This Sunday, September 4, Chileans go to the polls to vote on whether to adopt what’s widely regarded as one of the most progressive and environmentally ambitious constitutions in the world.
The draft constitution, which would replace the current one ratified under the Pinochet dictatorship, explicitly recognizes the rights inherent to nature and names the protection of water as a key pillar in the fight against the climate crisis. Among other things, it removes the constitutional guarantees that currently prioritize mining over any other economic activity, declares Chile a plurinational state while recognizing the rights of Indigenous Peoples to free, prior, and informed consent, and bans mining in glaciers and other protected areas.
Calls to replace the current neoliberal constitution have grown steadily over the last several years, culminating in an October 2020 referendum in which nearly 80% of Chileans voted to draft a new constitution and then elected a constituent assembly to do it – one made up entirely of members of Chilean civil society. What emerged is a historic proposal that reflects the diverse makeup of the assembly: half of its 155 members are women, 17 are Indigenous, with much representation from groups who have been historically marginalized.
Only Sunday’s vote will tell if this draft constitution gets the green light. But a movement prioritizing water and stronger environmental protections is gaining ground in Chile, which may have broader implications for the vast Canadian mining interests in the country.
A major destination for Canadian mining investment
As of 2019, Chile trailed only behind the United States as the country with the highest number of Canadian mining assets, represented by 53 Canadian companies exploring and exploiting Chile’s mineral wealth. The previous administration of right-wing billionaire Sebastián Piñera forecasted possible mining investments of almost $70 billion in mining projects this decade, with Chile being home to some of the world’s largest reserves of copper and lithium.
The Canadian Ambassador and Trade Commissioner to Chile have been heavily promoting Canadian mining investment in the country, both as part of Chile’s post-COVID-19 economic recovery and as part of Canada’s sourcing of metals for transition technologies under the Canadian Minerals and Metals Plan. Trade Commissioner Gonzalo Muñoz said, “of the minerals that Canada has identified as critical, a large majority can be found in Chile such as copper, cobalt and lithium. [Canada] has, then, a fairly high potential interest in mining properties in Chile and their development.” The Ambassador also recently met with the current Minister of Mining to discuss how Canadian mining companies could contribute to “the development of Canada and Chile, and to the global energy transition in the context of the fight against climate change.”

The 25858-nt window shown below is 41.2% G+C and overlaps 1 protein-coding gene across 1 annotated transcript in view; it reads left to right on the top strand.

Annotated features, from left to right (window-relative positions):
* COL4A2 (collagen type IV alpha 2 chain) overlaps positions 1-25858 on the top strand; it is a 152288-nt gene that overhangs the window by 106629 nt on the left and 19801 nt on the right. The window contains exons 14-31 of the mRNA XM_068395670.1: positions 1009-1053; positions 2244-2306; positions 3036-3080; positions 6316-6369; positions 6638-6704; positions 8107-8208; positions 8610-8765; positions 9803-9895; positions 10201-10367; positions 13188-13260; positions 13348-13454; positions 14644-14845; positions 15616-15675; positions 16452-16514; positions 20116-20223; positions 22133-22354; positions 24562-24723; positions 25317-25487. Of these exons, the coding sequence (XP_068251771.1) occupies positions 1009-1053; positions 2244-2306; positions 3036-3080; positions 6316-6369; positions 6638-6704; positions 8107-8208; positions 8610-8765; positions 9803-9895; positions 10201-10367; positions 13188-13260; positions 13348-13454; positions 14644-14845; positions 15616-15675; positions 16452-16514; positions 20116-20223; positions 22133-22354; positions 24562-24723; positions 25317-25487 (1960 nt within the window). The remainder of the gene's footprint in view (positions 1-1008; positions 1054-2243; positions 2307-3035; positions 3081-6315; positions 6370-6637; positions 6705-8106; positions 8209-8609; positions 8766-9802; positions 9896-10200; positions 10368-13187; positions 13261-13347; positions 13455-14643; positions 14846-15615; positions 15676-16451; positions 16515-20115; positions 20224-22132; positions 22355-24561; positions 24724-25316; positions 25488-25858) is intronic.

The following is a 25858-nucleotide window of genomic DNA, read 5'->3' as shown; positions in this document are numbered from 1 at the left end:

But much of the momentum that led to the October 2020 referendum – and the 2021 presidential election of left-wing student leader Gabriel Boric – is calling for real solutions to address the climate crisis. Organizations and communities affected by Canadian mining projects in Chile are denouncing how Canadian companies and the embassy have co-opted the environmental discourse of the energy transition to justify the expansion and proliferation of mining. Here’s a look at four cases of Canadian mining projects in Chile and the strong opposition that exists to their projects. Whether or not Chileans vote this Sunday to adopt this new eco-constitution, resistance to these projects will continue.
Vizcachitas’ threats to endemic species and rock glaciers
The Vizachitas project is owned by Vancouver-based Los Andes Copper and is located in the Putaendo Valley, in the Valparaíso region of Chile. The project, currently in its exploration phase, seeks to develop a massive copper mine, whose open pit would sit directly atop the Rocín River – the main source of freshwater for downstream communities.
Putaendo Resiste (Putaendo Resists) is a group organized against the project since 2015 and are concerned about the project’s high water use and potential impact on the region’s ecosystems, including high Andean wetlands and over 100 rock glaciers. Meanwhile, Los Andes Copper heavily promotes the project, saying “copper is a critical element to sustain the global shift to electric vehicles and the new green economy,” and claiming the company will produce “sustainable copper” for this transition.
Alejandro Valdés of Putaendo Resiste says this copper would be mined “at the cost of turning a valley, its community, and its ecosystem into a sacrifice zone.”
Affected communities are concerned about the mine’s impact on endemic flora and fauna and the potential for environmental harm given Putaendo’s proximity to the proposed mine site. Los Andes Copper’s drilling program has already been suspended due to concerns that vibrations were disturbing the food source for the endangered Andean mountain cat. The community of Putaendo and those organized through Putaendo Resiste have so far been successful in delaying the advancement of the project, remaining the only valley in the central zone of Chile without operating mines.